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High-performance home decor: Six futuristic designs using carbon fibre Add to ...

Carbon fibre is often used for high-performance things. Golf clubs or tennis racquets, for example, which need to pummel balls at Milos Raonic speeds. As well as bicycles, cars and airplanes, which are more efficient to operate the lighter they are. And carbon fibre is light: It’s composed of wispy, woven strands of carbon atoms bonded together by crystals. When coated in a polymer, the composite is as strong as steel or aluminum but a fraction of the weight. It’s one of the main materials of the new Boeing 787 Dreamliners that Air Canada is starting to use in its fleet – massive planes that are 20 per cent lighter, and therefore use 20 per cent less fuel, than a comparable aluminum plane of the same size. (If only tickets were 20 per cent less expensive.)

Not everything made with carbon fibre is so high-performance. Furniture, for example, rarely needs to withstand gale-force winds or travel at several hundred kilometres an hour or whack balls down the fairway. But chairs, sofas and stools made with the impossibly thin material are appealing in their own right. The inherent strength and lightness helps reinvent forms. A floor-bound bathtub, for example, is turned into a hovering hammock that can suspend from the walls. Or a desk whose strand-like legs warp around as if it were something out of the Matrix.

Plus, it just looks really good. Athletic and lean, fresh and futuristic. Here, six cool carbon-fibre accents for the home.

String theory

In the late 1950s, famed furniture designers Charles and Ray Eames tried to develop a sofa version of their moulded armchair. Made of fibreglass, however, the body was excessively thick so the piece was too heavy and difficult to move and the idea was abandoned. Now, however, Michigan-based designer Matthew Strong has recently revived the plan, fabricating the shell out of a light, carbon-fibre caning pattern. Although it’s not yet in production, Strong is in talks with Herman Miller to finally bring the piece to market. Updates on availability through cargocollective.com/matthewstrong.

Colour therapy

By its nature, carbon fibre tends to be achromatic. Black or grey. Over seven years, Formula 1 engineers developed Hypetex, a vibrantly hued alternative. But it isn’t just used for fast cars. London-based designer Michael Sodeau recently turned it into a prototype chair called Halo, so named for its eccentric, disc-shaped backrest. It will officially be unveiled in September at Designjunction during the London Design Festival. Updates on availability through hypetex.com.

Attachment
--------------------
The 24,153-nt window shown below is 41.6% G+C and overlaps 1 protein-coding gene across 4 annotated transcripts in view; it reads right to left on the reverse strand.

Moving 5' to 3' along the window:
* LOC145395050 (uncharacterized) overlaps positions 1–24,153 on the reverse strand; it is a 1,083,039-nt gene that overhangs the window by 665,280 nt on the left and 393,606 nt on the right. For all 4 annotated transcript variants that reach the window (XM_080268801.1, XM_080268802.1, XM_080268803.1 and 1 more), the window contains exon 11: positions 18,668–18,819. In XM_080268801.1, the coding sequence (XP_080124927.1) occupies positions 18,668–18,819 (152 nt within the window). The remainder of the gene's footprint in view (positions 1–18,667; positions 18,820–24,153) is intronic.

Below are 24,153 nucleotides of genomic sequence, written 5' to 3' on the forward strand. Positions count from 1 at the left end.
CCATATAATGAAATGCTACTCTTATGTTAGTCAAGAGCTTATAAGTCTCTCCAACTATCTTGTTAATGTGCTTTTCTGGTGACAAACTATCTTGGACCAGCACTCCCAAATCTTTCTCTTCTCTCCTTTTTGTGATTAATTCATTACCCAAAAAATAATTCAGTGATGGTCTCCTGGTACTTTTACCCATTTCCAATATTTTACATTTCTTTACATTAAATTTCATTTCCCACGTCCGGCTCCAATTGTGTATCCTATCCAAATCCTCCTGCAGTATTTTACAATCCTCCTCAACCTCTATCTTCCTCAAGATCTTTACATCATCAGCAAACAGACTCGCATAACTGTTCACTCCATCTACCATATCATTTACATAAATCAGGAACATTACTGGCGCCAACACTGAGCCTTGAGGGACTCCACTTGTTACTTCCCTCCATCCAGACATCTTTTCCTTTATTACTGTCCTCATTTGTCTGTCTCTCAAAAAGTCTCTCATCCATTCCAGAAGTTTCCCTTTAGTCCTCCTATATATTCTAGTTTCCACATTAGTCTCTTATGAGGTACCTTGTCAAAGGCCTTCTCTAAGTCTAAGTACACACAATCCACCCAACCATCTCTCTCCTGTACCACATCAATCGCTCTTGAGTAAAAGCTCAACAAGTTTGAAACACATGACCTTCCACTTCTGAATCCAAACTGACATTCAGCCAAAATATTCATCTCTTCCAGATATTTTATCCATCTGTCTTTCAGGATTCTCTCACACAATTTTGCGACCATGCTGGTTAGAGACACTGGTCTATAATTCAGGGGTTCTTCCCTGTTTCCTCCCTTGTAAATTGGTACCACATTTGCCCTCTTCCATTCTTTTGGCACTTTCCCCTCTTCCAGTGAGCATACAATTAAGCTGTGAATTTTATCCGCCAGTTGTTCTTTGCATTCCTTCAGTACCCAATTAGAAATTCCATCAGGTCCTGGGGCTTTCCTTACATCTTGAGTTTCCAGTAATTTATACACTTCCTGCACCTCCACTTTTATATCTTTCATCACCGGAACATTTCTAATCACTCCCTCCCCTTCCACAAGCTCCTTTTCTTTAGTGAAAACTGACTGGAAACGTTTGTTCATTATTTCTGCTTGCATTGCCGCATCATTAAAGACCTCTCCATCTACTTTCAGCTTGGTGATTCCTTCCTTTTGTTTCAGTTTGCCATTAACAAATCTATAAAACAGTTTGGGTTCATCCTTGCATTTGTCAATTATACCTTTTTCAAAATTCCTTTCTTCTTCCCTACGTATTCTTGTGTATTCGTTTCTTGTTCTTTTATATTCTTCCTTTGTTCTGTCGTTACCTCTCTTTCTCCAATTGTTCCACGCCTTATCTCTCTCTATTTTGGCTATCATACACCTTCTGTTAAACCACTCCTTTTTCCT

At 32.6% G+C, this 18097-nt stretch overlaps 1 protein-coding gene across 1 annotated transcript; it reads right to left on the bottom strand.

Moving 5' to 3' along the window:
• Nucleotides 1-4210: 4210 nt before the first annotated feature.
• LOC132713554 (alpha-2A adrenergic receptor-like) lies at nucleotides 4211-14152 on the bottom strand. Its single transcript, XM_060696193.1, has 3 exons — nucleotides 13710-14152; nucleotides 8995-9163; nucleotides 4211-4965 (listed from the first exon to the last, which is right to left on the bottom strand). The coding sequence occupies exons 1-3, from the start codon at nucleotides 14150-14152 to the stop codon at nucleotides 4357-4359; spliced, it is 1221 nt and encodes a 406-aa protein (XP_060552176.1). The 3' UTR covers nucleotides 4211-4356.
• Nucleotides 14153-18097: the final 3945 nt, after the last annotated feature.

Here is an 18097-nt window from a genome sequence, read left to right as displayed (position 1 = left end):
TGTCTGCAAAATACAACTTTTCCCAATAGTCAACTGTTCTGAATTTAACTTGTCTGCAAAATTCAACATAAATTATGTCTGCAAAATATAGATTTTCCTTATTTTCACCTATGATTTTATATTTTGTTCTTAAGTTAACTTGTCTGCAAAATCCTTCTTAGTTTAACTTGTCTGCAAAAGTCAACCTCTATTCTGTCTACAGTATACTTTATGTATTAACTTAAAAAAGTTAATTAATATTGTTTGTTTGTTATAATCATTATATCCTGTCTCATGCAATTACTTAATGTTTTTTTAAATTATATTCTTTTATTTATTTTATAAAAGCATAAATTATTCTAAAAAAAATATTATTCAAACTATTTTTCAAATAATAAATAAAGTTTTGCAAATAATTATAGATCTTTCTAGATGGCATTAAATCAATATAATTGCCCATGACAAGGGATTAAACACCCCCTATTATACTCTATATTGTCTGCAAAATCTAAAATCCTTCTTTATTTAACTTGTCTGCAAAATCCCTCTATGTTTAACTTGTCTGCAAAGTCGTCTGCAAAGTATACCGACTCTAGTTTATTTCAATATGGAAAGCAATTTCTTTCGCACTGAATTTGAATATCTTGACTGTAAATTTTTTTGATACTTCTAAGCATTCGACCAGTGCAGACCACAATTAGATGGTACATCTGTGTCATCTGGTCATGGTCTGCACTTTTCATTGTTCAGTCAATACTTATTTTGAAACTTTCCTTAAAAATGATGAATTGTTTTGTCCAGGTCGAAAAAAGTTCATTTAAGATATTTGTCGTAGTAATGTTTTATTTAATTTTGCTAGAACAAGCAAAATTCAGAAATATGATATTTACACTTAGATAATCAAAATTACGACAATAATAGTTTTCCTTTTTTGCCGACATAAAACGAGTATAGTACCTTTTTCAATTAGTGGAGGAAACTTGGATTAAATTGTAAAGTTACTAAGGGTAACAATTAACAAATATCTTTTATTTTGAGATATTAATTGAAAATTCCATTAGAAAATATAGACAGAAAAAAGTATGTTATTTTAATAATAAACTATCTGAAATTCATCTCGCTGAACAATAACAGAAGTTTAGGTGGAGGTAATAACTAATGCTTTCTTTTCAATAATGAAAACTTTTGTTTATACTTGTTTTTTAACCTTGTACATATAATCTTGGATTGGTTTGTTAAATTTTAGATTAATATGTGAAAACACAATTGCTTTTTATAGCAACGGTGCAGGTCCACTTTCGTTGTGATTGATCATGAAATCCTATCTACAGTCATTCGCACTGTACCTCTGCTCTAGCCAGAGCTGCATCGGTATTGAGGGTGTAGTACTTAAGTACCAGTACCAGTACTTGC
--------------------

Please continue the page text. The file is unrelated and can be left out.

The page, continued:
Hanging out

The Vessel bathtub, handmade in Britain by Splinter Works, was inspired by a hammock. It doesn’t swing, but what it lacks in rockability, it makes up for by holding muscle-easing warm water. Within the carbon-fibre body is an insulating foam core that keeps in the heat and prolongs the relaxation. Pricing and availability through splinterworks.co.uk.

Sitting on air

To Dutch designer Marcel Wanders, the appeal of producing a near-weightless carbon-fibre seat is in the efficiency of the materials. His Carbon Balloon Chair (hand-crafted using real balloons covered in an epoxy resin) weighs less than two pounds and is highly durable. Custom orders only. Pricing and availability through marcelwanders.com.

A new weave

The Filament Wound Stool, designed by New York-based architecture studio Moorhead and Moorhead, is a blend of old and new. The texture looks like bygone basket weaving, but the material is made from modern carbon-fibre strips. Pricing and availability through mattermatters.com.

Ahead of the curve

Brodie Neill is a London-based designer who uses carbon fibre to custom-create tables and stools that are as supple and elastic as an Olympic gymnast. His Jet Desk, for example, created for Swarovski, has legs that look like a back handspring mid-flight. Glinting black crystals help accentuate the curves. Pricing and availability through brodieneill.com.

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